Now let us go into the structure of this stunning palace with a spacious hall in front and several rooms behind and on the sides. The chief features of Shish Mahal are gilt work (placing of pure gold), pietra dura work (inlay of semi-precious stones into white marble), marble perforated screens and the aiena kari (convex glass mosaic work) with monabat kari (stucco tracery).  The palace had the Harm (female portion) of the fort. The rear chamber houses a marble screen beautiful carved out in tendril, floral and geometrical patterns. The marble stone slabs known as Sang-e-Musa, Sang-e-Abri and Sang-e-Badal add to the beauty of spacious courtyard in the palace. The shallow water basin is constructed in the center of Sheesh Mahal which has four jet fountains, but now these are not functional. I wish the entire palace could be restored to its original function somehow and we could see its original glory and grandeur. The concept of mirror reflects the stars and the ceilings in the rooms present the panorama of a star lit sky at night. It must have been an amazing site in old times and I wish we could see that charisma. The exterior wall of the Sheesh Mahal is the picture wall which presents the beautiful mosaic paintings that depict everyday sport of the Mughal princes for the enjoyment of the people who used to gather below the fort not only to have a view of the emperor sitting in the Jharokha, but also to admire the brilliance of colors on the wall.
If you stand in one of the corners of the Sheesh Mahal you will have an outstanding view of the Badshahi Mosque, Samadhi of Maharaja Ranjeet Singh and the Minar-e-Pakistan now in Greater Iqbal Park. It’s a splendid view depicting the stages of history.  Few replicas of this palace of mirrors were made in the havelis of Lahore like haveli of Mian Sultan inside Delhi Gate and Victoria School but the grandeur could not be matched.
Sheesh Mahal like many other parts of Lahore Fort could not escape the attacks and changes during the Sikh and British rules. During the Sikh period Maharajah Ranjeet Singh used the roof of Sheesh Mahal as a ‘harem’ where he would sit in style and display the ‘Koh-e-Noor’ jewel. It is said that he also died in the same room which is still intact and one can go there through a narrow staircase. These additions on the top of Sheesh Mahal added load that made the structure weak and the roof began to deteriorate and collapsed at one time. Historic accounts say that in 1904-05, the plaster from the ceiling of main veranda fell apart, exposing the decay of internal wooden beams and the corroding roof. At this stage, the building was listed by the department of archaeology of British India in 1927 and the repair work was carried out. Similar problems arose in 1960s and were resolved through minor repairs. In 1975, Sheesh Mahal was listed as a protected monument under the Antiquities Act by Pakistan’s Department of Archaeology and in 1981 UNESCO declared it as a World Heritage Site. In 2006 the structure was restored by foreign funding and experts of Department of Archaeology, but now again it is becoming feeble and the present authority having the administrative control of Lahore Fort, Walled City of Lahore Authority is devising a comprehensive plan for its conservation along with the conservation of summer palace, Sheesh Mahal’s basement and picture wall.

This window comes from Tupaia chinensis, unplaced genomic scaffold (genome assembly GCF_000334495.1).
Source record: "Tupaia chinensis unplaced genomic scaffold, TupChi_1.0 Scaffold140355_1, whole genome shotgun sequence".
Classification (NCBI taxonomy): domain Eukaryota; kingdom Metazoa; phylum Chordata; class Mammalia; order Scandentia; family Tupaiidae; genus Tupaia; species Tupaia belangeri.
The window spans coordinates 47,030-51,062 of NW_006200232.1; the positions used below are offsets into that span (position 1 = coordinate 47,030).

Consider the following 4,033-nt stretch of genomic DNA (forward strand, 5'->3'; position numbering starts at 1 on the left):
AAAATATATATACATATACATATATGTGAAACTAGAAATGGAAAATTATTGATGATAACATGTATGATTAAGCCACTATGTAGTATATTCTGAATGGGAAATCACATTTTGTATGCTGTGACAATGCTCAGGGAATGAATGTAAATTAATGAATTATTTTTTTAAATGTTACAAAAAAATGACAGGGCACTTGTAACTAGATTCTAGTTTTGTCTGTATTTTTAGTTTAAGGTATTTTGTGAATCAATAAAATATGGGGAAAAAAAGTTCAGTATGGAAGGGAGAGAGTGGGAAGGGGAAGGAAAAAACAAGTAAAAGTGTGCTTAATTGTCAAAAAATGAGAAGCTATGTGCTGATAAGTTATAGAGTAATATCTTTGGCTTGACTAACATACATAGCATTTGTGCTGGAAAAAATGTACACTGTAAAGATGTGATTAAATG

At present, the Sheesh Mahal has been illuminated with small lights and electronic candles by the Walled City of Lahore Authority and any one going to history by night tour of Lahore fort can see the glittering Sheesh Mahal. I think it’s a must visit place for anyone who has missed
it so far.